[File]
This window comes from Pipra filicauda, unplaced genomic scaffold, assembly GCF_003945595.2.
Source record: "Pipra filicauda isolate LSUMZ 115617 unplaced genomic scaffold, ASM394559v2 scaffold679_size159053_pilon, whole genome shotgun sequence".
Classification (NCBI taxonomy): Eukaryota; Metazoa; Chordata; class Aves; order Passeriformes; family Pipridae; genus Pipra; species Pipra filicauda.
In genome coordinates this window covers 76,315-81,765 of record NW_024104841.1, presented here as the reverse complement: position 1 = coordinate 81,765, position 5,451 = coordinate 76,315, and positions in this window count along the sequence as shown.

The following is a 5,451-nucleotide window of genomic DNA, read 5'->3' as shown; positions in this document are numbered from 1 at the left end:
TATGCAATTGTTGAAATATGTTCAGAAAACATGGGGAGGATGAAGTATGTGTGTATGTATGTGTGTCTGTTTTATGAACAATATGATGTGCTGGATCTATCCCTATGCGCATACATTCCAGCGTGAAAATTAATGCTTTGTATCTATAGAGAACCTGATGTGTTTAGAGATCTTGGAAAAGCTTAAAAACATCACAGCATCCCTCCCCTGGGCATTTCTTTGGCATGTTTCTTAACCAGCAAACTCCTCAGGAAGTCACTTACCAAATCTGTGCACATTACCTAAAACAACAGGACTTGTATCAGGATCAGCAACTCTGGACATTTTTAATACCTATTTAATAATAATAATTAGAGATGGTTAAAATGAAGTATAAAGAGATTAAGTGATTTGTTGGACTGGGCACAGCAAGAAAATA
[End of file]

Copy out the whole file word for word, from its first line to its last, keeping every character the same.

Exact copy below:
This window comes from Pipra filicauda, unplaced genomic scaffold, assembly GCF_003945595.2.
Source record: "Pipra filicauda isolate LSUMZ 115617 unplaced genomic scaffold, ASM394559v2 scaffold679_size159053_pilon, whole genome shotgun sequence".
Classification (NCBI taxonomy): Eukaryota; Metazoa; Chordata; class Aves; order Passeriformes; family Pipridae; genus Pipra; species Pipra filicauda.
In genome coordinates this window covers 76,315-81,765 of record NW_024104841.1, presented here as the reverse complement: position 1 = coordinate 81,765, position 5,451 = coordinate 76,315, and positions in this window count along the sequence as shown.

The following is a 5,451-nucleotide window of genomic DNA, read 5'->3' as shown; positions in this document are numbered from 1 at the left end:
TATGCAATTGTTGAAATATGTTCAGAAAACATGGGGAGGATGAAGTATGTGTGTATGTATGTGTGTCTGTTTTATGAACAATATGATGTGCTGGATCTATCCCTATGCGCATACATTCCAGCGTGAAAATTAATGCTTTGTATCTATAGAGAACCTGATGTGTTTAGAGATCTTGGAAAAGCTTAAAAACATCACAGCATCCCTCCCCTGGGCATTTCTTTGGCATGTTTCTTAACCAGCAAACTCCTCAGGAAGTCACTTACCAAATCTGTGCACATTACCTAAAACAACAGGACTTGTATCAGGATCAGCAACTCTGGACATTTTTAATACCTATTTAATAATAATAATTAGAGATGGTTAAAATGAAGTATAAAGAGATTAAGTGATTTGTTGGACTGGGCACAGCAAGAAAATA